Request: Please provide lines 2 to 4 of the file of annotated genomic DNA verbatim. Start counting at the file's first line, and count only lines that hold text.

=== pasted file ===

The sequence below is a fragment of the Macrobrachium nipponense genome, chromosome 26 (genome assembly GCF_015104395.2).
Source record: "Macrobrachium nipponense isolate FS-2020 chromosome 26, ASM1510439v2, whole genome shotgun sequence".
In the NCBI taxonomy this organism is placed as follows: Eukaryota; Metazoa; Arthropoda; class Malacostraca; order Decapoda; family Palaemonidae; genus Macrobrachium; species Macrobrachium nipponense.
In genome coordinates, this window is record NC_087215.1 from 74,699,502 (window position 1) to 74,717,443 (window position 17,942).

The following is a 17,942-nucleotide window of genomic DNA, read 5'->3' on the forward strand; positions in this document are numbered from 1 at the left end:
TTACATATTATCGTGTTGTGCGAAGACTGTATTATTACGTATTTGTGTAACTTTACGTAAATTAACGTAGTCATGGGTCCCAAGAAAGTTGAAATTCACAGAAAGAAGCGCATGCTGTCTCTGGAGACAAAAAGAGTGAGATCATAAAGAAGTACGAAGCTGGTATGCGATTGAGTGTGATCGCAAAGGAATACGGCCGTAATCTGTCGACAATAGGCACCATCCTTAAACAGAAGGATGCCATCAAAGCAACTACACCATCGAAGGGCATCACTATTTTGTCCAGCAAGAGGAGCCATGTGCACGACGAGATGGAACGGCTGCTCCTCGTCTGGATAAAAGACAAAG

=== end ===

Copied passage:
Source record: "Macrobrachium nipponense isolate FS-2020 chromosome 26, ASM1510439v2, whole genome shotgun sequence".
In the NCBI taxonomy this organism is placed as follows: Eukaryota; Metazoa; Arthropoda; class Malacostraca; order Decapoda; family Palaemonidae; genus Macrobrachium; species Macrobrachium nipponense.
In genome coordinates, this window is record NC_087215.1 from 74,699,502 (window position 1) to 74,717,443 (window position 17,942).